Preema, a young woman from a rural village in southern India, is the 12th daughter born to her parents. Yet, she has no older sisters. Each time Preema’s mother became pregnant and gave birth to a girl, she and her husband killed the newborn—disappointed it hadn’t been a boy.
After 12 births, Preema (not her real name), was the only girl they allowed to live.
The young woman’s story was part of testimony offered Tuesday afternoon by Jill McElya, co-founder of the Invisible Girl Project, to a U.S. House subcommittee hearing on “India’s Missing Girls.” The gruesome practice of sex selection by abortion and infanticide is rampant in India, driven by a strong cultural preference for boys. The problem has only gotten worse in recent years.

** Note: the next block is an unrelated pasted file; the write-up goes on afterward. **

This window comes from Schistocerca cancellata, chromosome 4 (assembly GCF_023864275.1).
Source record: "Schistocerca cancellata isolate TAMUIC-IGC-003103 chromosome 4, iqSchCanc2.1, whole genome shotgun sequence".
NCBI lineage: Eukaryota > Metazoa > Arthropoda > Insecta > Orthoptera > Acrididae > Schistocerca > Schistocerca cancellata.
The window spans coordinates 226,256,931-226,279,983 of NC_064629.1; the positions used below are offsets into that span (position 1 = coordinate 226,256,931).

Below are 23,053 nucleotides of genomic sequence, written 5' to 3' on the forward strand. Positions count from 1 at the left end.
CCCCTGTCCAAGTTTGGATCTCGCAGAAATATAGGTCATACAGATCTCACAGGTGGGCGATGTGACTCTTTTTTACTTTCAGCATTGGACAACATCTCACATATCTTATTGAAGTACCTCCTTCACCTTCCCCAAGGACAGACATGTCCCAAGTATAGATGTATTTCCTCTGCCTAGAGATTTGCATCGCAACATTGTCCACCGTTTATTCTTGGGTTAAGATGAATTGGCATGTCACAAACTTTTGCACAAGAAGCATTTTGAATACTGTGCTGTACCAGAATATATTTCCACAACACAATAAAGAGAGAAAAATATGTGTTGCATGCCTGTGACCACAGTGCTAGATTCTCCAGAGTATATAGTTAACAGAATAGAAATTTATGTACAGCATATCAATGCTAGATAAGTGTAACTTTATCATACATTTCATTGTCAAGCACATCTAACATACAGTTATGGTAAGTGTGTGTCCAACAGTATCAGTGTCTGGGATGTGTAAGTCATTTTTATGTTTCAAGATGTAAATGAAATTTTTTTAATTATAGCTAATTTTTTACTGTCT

Rep. Chris Smith, R-N.J., an architect of U.S. anti-trafficking law and the chairman of the Subcommittee on Africa, Global Health, Global Human Rights, and International Organizations, presided over Tuesday’s hearing. “By shining a light on what is happening in India with its missing girls, we hope to move forward towards a world where every woman is valued and deeply respected because of her intrinsic dignity, and where every child is welcome regardless of his or her sex,” he said in an opening statement. By the time the hearing concluded, it was clear that although the participants agreed “gendercide” in Asia is a major human rights problem, they couldn’t agree on how the United States should address it.